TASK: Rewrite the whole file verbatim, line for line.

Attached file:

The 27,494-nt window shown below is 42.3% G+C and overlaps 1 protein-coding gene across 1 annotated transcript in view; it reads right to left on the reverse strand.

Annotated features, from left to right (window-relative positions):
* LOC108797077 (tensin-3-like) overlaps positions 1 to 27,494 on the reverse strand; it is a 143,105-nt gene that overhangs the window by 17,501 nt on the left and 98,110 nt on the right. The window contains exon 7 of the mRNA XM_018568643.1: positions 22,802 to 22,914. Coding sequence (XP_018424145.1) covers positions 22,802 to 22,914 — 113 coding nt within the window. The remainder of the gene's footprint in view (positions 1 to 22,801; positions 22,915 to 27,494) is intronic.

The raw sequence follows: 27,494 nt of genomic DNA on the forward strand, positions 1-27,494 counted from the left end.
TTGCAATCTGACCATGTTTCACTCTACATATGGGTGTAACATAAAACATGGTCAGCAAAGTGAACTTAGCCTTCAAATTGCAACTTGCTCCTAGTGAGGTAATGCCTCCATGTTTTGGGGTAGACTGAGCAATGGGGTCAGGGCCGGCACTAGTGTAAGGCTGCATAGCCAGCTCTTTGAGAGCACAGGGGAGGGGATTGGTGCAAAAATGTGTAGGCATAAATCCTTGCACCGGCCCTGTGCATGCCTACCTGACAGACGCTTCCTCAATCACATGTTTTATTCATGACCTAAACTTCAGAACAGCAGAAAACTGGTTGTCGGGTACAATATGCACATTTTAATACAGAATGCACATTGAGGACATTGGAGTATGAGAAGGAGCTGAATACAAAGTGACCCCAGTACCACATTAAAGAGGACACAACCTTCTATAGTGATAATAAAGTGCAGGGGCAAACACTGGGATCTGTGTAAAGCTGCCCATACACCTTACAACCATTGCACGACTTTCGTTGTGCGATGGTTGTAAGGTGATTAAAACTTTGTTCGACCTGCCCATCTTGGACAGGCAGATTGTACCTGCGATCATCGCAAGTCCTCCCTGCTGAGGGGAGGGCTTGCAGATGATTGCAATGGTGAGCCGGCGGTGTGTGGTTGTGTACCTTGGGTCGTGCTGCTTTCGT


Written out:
The 27,494-nt window shown below is 42.3% G+C and overlaps 1 protein-coding gene across 1 annotated transcript in view; it reads right to left on the reverse strand.

Annotated features, from left to right (window-relative positions):
* LOC108797077 (tensin-3-like) overlaps positions 1 to 27,494 on the reverse strand; it is a 143,105-nt gene that overhangs the window by 17,501 nt on the left and 98,110 nt on the right. The window contains exon 7 of the mRNA XM_018568643.1: positions 22,802 to 22,914. Coding sequence (XP_018424145.1) covers positions 22,802 to 22,914 — 113 coding nt within the window. The remainder of the gene's footprint in view (positions 1 to 22,801; positions 22,915 to 27,494) is intronic.

The raw sequence follows: 27,494 nt of genomic DNA on the forward strand, positions 1-27,494 counted from the left end.
TTGCAATCTGACCATGTTTCACTCTACATATGGGTGTAACATAAAACATGGTCAGCAAAGTGAACTTAGCCTTCAAATTGCAACTTGCTCCTAGTGAGGTAATGCCTCCATGTTTTGGGGTAGACTGAGCAATGGGGTCAGGGCCGGCACTAGTGTAAGGCTGCATAGCCAGCTCTTTGAGAGCACAGGGGAGGGGATTGGTGCAAAAATGTGTAGGCATAAATCCTTGCACCGGCCCTGTGCATGCCTACCTGACAGACGCTTCCTCAATCACATGTTTTATTCATGACCTAAACTTCAGAACAGCAGAAAACTGGTTGTCGGGTACAATATGCACATTTTAATACAGAATGCACATTGAGGACATTGGAGTATGAGAAGGAGCTGAATACAAAGTGACCCCAGTACCACATTAAAGAGGACACAACCTTCTATAGTGATAATAAAGTGCAGGGGCAAACACTGGGATCTGTGTAAAGCTGCCCATACACCTTACAACCATTGCACGACTTTCGTTGTGCGATGGTTGTAAGGTGATTAAAACTTTGTTCGACCTGCCCATCTTGGACAGGCAGATTGTACCTGCGATCATCGCAAGTCCTCCCTGCTGAGGGGAGGGCTTGCAGATGATTGCAATGGTGAGCCGGCGGTGTGTGGTTGTGTACCTTGGGTCGTGCTGCTTTCGT